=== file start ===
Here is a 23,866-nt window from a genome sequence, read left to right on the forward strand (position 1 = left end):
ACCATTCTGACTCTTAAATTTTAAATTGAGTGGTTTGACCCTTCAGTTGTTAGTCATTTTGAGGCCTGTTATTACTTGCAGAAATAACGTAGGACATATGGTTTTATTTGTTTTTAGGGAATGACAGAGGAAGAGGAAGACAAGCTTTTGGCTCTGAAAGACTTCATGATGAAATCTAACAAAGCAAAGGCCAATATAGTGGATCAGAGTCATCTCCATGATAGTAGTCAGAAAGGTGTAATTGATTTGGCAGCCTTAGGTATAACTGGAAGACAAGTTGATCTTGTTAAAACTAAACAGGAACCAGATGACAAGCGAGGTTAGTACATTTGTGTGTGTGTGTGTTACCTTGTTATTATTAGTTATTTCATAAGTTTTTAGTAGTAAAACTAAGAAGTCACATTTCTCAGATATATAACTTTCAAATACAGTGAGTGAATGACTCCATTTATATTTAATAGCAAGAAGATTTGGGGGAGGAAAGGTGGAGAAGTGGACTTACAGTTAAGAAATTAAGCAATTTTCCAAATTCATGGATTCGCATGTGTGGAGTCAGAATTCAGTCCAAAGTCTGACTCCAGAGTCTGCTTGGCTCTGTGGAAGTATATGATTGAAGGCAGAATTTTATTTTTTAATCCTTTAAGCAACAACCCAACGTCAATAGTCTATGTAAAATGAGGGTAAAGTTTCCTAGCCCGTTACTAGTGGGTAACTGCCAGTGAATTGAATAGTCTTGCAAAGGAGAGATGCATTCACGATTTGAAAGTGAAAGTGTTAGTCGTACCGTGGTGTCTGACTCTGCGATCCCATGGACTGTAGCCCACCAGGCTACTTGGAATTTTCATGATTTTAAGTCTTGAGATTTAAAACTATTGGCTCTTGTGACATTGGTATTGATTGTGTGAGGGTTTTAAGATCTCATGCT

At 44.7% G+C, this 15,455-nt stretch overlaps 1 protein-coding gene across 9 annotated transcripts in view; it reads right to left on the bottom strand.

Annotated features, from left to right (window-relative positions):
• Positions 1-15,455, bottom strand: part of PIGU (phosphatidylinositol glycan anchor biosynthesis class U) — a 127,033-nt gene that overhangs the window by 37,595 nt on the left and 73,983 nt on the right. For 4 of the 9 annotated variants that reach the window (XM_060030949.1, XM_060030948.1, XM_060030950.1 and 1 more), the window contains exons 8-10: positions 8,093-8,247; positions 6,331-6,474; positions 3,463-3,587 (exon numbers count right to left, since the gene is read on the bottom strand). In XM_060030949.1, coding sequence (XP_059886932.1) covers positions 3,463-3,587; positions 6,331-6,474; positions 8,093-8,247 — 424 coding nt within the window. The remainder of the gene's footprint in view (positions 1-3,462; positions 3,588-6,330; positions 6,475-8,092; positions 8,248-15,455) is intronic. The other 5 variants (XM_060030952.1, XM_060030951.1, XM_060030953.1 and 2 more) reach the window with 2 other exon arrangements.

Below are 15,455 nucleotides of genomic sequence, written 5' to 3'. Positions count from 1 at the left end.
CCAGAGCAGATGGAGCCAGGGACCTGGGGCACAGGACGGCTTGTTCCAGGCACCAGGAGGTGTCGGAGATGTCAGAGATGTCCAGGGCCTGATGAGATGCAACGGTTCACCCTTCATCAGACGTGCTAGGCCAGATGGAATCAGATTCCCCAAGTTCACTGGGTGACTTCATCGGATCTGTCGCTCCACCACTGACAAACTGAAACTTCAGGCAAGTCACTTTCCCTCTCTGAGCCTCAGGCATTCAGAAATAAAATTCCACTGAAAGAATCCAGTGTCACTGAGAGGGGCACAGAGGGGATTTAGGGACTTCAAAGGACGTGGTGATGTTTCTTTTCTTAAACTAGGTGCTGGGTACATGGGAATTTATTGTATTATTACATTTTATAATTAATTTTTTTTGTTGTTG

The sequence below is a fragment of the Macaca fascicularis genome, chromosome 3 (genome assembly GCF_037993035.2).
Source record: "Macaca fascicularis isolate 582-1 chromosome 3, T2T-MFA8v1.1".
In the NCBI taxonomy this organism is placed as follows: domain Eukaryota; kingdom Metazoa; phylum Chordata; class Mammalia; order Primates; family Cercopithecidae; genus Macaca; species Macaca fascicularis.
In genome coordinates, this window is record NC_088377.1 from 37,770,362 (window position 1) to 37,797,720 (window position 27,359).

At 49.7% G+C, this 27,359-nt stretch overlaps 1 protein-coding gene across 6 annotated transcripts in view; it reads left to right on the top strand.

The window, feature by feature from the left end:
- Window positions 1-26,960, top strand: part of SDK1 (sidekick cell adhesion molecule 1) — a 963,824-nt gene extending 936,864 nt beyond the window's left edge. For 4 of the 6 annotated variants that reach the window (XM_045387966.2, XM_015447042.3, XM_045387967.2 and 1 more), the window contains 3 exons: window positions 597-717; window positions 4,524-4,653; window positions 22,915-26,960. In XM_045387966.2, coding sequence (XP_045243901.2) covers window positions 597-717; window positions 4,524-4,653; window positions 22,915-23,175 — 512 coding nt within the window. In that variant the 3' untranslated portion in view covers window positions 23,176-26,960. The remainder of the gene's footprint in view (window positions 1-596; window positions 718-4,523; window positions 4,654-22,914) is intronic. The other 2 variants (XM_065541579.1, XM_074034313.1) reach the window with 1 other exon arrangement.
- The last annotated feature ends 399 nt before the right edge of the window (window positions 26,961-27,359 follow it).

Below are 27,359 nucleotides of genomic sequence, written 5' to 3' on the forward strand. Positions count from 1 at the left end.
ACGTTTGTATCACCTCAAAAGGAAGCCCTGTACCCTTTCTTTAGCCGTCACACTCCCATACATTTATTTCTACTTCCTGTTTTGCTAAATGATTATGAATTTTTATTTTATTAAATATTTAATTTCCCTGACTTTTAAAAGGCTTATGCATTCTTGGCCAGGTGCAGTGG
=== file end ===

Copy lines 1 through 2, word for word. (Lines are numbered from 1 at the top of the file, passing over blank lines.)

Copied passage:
Here is a 23,866-nt window from a genome sequence, read left to right on the forward strand (position 1 = left end):
ACCATTCTGACTCTTAAATTTTAAATTGAGTGGTTTGACCCTTCAGTTGTTAGTCATTTTGAGGCCTGTTATTACTTGCAGAAATAACGTAGGACATATGGTTTTATTTGTTTTTAGGGAATGACAGAGGAAGAGGAAGACAAGCTTTTGGCTCTGAAAGACTTCATGATGAAATCTAACAAAGCAAAGGCCAATATAGTGGATCAGAGTCATCTCCATGATAGTAGTCAGAAAGGTGTAATTGATTTGGCAGCCTTAGGTATAACTGGAAGACAAGTTGATCTTGTTAAAACTAAACAGGAACCAGATGACAAGCGAGGTTAGTACATTTGTGTGTGTGTGTGTTACCTTGTTATTATTAGTTATTTCATAAGTTTTTAGTAGTAAAACTAAGAAGTCACATTTCTCAGATATATAACTTTCAAATACAGTGAGTGAATGACTCCATTTATATTTAATAGCAAGAAGATTTGGGGGAGGAAAGGTGGAGAAGTGGACTTACAGTTAAGAAATTAAGCAATTTTCCAAATTCATGGATTCGCATGTGTGGAGTCAGAATTCAGTCCAAAGTCTGACTCCAGAGTCTGCTTGGCTCTGTGGAAGTATATGATTGAAGGCAGAATTTTATTTTTTAATCCTTTAAGCAACAACCCAACGTCAATAGTCTATGTAAAATGAGGGTAAAGTTTCCTAGCCCGTTACTAGTGGGTAACTGCCAGTGAATTGAATAGTCTTGCAAAGGAGAGATGCATTCACGATTTGAAAGTGAAAGTGTTAGTCGTACCGTGGTGTCTGACTCTGCGATCCCATGGACTGTAGCCCACCAGGCTACTTGGAATTTTCATGATTTTAAGTCTTGAGATTTAAAACTATTGGCTCTTGTGACATTGGTATTGATTGTGTGAGGGTTTTAAGATCTCATGCT